According to J. Annand this bomb did considerable damage to the roof of the Courier building and the resulting debris lay all around in the Linotype room, including all over the printers. Staff covered the machines as best they could and so provided some protection from the rain now falling through gaps in the roof. The next morning a large tarpaulin was obtained and stretched across the hole and the machines given a thorough clean. The next edition of the Courier duly appeared on time.
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Bomb 5 fell in the street in front of Cummings Drapery Shop (the old Co-Op Store) producing a large crater and destroying water and gas pipes and starting a large fire.
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Bomb 6, the final bomb, fell on Richard Baillie’s Gift shop. This was being used by the Army as a munitions store. One contemporary described it as “...the Quartermaster’s Stores and Battery office of 309 Battery”. A large fire developed, fuelled by exploding ammunition and Molotov Cocktails. The Women’s Rural Institute had rooms just beside Baillie’s shop and the bomb landed just after a meeting of the Women’s Guild had finished and the ladies were in the process of leaving. One was injured and was taken for treatment to the First Aid Post at the Knox Institute. This bomb was responsible for the third fatality of the night, Private James Taylor, who was moved to Edinburgh Castle where he subsequently passed away.

Backing on to Baillie’s and entered via the High Street was the town’s telephone exchange in an upstairs room. There, the operator, Miss Agnes Chirnside, had come on duty as normal at 20.30 hours. She was due to remain there till relieved at 08.00. She was often assisted by her sister, Mrs Birrell, a policeman’s wife, who came unofficially to keep her company through the long, dark hours. Despite the danger and the heat from the building beyond in Market Street, heat sufficient to set the exchange’s curtains on fire, Agnes bravely continued at her vitally important work. She was, after all, the hub of the emergency communications in the town and had to keep all the various emergency services in touch with each other. The fire in the curtains was extinguished using a Stirrup Pump. Folklore has it that she had to ask callers to speak a little louder because of all the noise!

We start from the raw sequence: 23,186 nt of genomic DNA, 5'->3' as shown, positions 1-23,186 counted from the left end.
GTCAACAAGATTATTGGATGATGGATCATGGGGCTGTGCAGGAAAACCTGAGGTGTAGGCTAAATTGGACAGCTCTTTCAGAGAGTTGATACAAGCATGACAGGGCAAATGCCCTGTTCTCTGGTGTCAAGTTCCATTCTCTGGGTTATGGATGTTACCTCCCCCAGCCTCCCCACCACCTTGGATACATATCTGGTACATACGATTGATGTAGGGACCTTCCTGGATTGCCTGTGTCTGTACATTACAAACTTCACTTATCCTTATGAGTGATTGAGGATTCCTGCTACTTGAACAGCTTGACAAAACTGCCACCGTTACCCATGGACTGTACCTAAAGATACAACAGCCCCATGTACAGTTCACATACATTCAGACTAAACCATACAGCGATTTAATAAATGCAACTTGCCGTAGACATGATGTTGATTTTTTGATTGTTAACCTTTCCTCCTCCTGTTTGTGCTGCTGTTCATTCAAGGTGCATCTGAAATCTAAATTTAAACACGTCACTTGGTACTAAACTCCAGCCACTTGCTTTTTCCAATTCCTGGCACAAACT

Damage in the vicinity of the bombs was quite extensive, all the windows in Market Street, for example, being shattered. The corner of Victoria Terrace and Hardgate was later occupied for many years by the Ideal Garage and plans are afoot to rebuild on the site. The site of Baillie’s shop remained a bomb site, given over to gardens, for many years until flats and business premises were constructed in 2000 and the space restored to something approaching it former use.
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Former site of Baillie’s Gift Shop during clearance prior to rebuilding in 2000.

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Tollbooth Gate, No’s 56-59 Market Street rebuilt upon Baillie’s site in 2000.

Eyewitness – Fay Reilly

“I remember that night very well. My brother, sister and I spent all our summer holidays with my Aunt, Uncle and Cousin. My Uncle, Jimmie Grant, worked for Richard Baillie and he had a flat above the garage at 52 Market Street. We had listened to the radio the Sunday morning when War was declared. As a young child of twelve it didn’t mean too much for me although my Aunt and Uncle were very worried. Alex, my Brother, and I were not allowed to go home to Edinburgh. It was thought that we would be safer in Haddington. We were sent to school at the ‘Knox’. My brother eventually went home in 1940.

The night of March 3, 1941 was quiet. My Aunt’s Auntie had come over from the High Street to visit her Sister, my Aunt’s mother, who lived with us. As it was a quiet night my Aunt said the ‘Chip Shop’ was open and I could go for ‘Chips’. As I was about to go my Uncle came upstairs and asked me where I was going – I said, ‘Chip Shop’ – and he said ‘No’. He was looking from the skylight in the office next door at a plane caught in the searchlights. I was not to go out.

He left again. My Aunt said – just wait five minutes and then you can go. I did. I went down and crossed the High Street, queued up, got chips and hurried back. I just got back and was handing Aunt Lizzie the packet when there was the most awful dull sound. The packet of chips flew, and my Aunt’s mother was thrown into the fireplace. There was another and suddenly Aunt Lizzie said, ‘We are being bombed’. She was crying and I started to cry. She looked out of the Blackout Curtain and the place looked as if the street was on fire.